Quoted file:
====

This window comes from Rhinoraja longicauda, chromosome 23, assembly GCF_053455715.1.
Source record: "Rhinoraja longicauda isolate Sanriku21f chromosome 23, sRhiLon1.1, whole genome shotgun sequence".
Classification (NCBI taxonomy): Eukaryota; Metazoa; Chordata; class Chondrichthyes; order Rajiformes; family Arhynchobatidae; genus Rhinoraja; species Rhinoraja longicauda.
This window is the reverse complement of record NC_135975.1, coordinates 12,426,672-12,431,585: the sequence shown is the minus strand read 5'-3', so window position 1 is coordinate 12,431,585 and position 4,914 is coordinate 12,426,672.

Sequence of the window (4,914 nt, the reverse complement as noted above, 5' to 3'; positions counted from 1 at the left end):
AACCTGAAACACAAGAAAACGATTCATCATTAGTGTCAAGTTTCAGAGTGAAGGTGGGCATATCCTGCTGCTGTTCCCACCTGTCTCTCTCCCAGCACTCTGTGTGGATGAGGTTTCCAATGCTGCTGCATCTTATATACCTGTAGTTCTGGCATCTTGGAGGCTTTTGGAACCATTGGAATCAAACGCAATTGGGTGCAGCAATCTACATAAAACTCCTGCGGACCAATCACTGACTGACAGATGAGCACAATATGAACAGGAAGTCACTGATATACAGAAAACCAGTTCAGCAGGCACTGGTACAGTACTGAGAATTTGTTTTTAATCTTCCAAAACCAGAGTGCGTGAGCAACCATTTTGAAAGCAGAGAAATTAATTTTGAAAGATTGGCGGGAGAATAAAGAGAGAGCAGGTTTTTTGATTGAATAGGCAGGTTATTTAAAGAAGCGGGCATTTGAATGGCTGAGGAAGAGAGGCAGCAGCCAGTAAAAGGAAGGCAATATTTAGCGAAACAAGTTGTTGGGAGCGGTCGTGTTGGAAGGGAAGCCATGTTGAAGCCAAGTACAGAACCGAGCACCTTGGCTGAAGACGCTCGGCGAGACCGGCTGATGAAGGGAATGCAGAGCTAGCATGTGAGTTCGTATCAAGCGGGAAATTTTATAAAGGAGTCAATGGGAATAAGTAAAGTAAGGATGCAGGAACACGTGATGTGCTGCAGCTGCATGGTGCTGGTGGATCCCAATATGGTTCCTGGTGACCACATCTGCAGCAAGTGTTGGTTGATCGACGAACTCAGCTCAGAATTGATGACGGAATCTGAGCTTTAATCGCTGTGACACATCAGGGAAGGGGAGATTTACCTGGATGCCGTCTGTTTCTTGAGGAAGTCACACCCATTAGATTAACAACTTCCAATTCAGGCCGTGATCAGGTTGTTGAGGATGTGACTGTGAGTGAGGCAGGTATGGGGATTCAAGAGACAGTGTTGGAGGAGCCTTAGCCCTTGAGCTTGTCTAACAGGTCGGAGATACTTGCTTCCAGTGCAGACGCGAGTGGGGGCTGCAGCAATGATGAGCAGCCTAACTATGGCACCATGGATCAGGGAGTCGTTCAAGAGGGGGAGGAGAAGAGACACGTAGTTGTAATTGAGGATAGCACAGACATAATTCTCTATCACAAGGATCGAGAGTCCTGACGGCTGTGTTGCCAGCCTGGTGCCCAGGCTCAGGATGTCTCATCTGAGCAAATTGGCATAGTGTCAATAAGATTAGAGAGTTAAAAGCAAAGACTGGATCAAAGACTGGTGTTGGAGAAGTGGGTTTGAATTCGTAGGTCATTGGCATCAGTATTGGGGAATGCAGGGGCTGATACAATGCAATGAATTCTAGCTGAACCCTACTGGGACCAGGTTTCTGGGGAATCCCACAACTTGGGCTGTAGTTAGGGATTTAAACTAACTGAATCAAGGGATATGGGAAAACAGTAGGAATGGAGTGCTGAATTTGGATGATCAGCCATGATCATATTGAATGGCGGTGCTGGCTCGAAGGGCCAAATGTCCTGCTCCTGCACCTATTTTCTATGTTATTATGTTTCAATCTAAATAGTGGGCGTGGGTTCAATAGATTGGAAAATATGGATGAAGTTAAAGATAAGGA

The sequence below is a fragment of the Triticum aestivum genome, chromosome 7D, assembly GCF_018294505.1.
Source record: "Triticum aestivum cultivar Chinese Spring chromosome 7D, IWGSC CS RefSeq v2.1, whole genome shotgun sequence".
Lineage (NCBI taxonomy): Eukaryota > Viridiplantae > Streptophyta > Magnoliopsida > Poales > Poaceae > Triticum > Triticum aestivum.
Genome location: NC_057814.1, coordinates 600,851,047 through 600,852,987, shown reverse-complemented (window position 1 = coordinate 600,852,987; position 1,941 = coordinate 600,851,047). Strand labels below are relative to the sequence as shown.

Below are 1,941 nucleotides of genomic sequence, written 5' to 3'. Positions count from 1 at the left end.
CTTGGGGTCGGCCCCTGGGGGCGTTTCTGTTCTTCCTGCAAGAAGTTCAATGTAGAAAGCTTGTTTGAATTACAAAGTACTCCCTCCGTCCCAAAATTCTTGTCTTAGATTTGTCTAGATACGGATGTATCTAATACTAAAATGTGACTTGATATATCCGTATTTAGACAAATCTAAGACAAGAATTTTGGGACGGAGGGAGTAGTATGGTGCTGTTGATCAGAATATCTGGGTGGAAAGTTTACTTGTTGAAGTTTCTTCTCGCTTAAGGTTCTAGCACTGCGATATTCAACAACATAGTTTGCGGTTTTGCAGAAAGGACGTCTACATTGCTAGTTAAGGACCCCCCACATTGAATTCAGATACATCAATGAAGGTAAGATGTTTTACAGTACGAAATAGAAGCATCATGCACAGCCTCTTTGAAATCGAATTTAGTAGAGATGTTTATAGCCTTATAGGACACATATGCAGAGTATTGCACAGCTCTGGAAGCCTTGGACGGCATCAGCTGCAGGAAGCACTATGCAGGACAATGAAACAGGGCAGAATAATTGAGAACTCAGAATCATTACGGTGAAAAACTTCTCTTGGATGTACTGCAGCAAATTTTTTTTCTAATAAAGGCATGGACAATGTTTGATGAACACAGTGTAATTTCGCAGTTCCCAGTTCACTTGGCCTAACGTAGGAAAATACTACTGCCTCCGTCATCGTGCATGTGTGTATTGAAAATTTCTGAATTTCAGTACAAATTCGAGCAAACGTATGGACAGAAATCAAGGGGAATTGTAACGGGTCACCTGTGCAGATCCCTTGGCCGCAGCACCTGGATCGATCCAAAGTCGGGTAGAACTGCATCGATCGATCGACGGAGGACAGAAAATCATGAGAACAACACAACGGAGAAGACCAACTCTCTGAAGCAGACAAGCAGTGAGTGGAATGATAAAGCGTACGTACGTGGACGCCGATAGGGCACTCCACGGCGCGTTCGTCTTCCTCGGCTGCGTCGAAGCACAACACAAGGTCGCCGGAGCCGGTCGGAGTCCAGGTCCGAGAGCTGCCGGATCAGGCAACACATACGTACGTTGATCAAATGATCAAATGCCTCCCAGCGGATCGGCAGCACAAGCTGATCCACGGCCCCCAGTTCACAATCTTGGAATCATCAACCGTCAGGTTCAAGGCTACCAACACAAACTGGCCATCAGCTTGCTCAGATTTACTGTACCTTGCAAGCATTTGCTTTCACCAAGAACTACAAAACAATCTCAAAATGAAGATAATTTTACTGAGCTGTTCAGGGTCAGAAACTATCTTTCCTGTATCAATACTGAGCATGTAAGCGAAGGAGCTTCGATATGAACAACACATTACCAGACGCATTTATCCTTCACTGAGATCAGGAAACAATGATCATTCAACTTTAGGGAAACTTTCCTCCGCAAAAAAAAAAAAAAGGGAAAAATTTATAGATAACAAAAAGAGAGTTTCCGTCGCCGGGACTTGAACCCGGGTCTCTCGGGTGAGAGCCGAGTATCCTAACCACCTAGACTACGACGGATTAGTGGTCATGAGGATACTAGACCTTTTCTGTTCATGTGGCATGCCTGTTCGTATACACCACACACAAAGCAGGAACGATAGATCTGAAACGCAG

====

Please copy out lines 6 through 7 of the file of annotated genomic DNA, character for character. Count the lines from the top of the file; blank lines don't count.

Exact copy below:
AACCTGAAACACAAGAAAACGATTCATCATTAGTGTCAAGTTTCAGAGTGAAGGTGGGCATATCCTGCTGCTGTTCCCACCTGTCTCTCTCCCAGCACTCTGTGTGGATGAGGTTTCCAATGCTGCTGCATCTTATATACCTGTAGTTCTGGCATCTTGGAGGCTTTTGGAACCATTGGAATCAAACGCAATTGGGTGCAGCAATCTACATAAAACTCCTGCGGACCAATCACTGACTGACAGATGAGCACAATATGAACAGGAAGTCACTGATATACAGAAAACCAGTTCAGCAGGCACTGGTACAGTACTGAGAATTTGTTTTTAATCTTCCAAAACCAGAGTGCGTGAGCAACCATTTTGAAAGCAGAGAAATTAATTTTGAAAGATTGGCGGGAGAATAAAGAGAGAGCAGGTTTTTTGATTGAATAGGCAGGTTATTTAAAGAAGCGGGCATTTGAATGGCTGAGGAAGAGAGGCAGCAGCCAGTAAAAGGAAGGCAATATTTAGCGAAACAAGTTGTTGGGAGCGGTCGTGTTGGAAGGGAAGCCATGTTGAAGCCAAGTACAGAACCGAGCACCTTGGCTGAAGACGCTCGGCGAGACCGGCTGATGAAGGGAATGCAGAGCTAGCATGTGAGTTCGTATCAAGCGGGAAATTTTATAAAGGAGTCAATGGGAATAAGTAAAGTAAGGATGCAGGAACACGTGATGTGCTGCAGCTGCATGGTGCTGGTGGATCCCAATATGGTTCCTGGTGACCACATCTGCAGCAAGTGTTGGTTGATCGACGAACTCAGCTCAGAATTGATGACGGAATCTGAGCTTTAATCGCTGTGACACATCAGGGAAGGGGAGATTTACCTGGATGCCGTCTGTTTCTTGAGGAAGTCACACCCATTAGATTAACAACTTCCAATTCAGGCCGTGATCAGGTTGTTGAGGATGTGACTGTGAGTGAGGCAGGTATGGGGATTCAAGAGACAGTGTTGGAGGAGCCTTAGCCCTTGAGCTTGTCTAACAGGTCGGAGATACTTGCTTCCAGTGCAGACGCGAGTGGGGGCTGCAGCAATGATGAGCAGCCTAACTATGGCACCATGGATCAGGGAGTCGTTCAAGAGGGGGAGGAGAAGAGACACGTAGTTGTAATTGAGGATAGCACAGACATAATTCTCTATCACAAGGATCGAGAGTCCTGACGGCTGTGTTGCCAGCCTGGTGCCCAGGCTCAGGATGTCTCATCTGAGCAAATTGGCATAGTGTCAATAAGATTAGAGAGTTAAAAGCAAAGACTGGATCAAAGACTGGTGTTGGAGAAGTGGGTTTGAATTCGTAGGTCATTGGCATCAGTATTGGGGAATGCAGGGGCTGATACAATGCAATGAATTCTAGCTGAACCCTACTGGGACCAGGTTTCTGGGGAATCCCACAACTTGGGCTGTAGTTAGGGATTTAAACTAACTGAATCAAGGGATATGGGAAAACAGTAGGAATGGAGTGCTGAATTTGGATGATCAGCCATGATCATATTGAATGGCGGTGCTGGCTCGAAGGGCCAAATGTCCTGCTCCTGCACCTATTTTCTATGTTATTATGTTTCAATCTAAATAGTGGGCGTGGGTTCAATAGATTGGAAAATATGGATGAAGTTAAAGATAAGGA

The sequence below is a fragment of the Triticum aestivum genome, chromosome 7D, assembly GCF_018294505.1.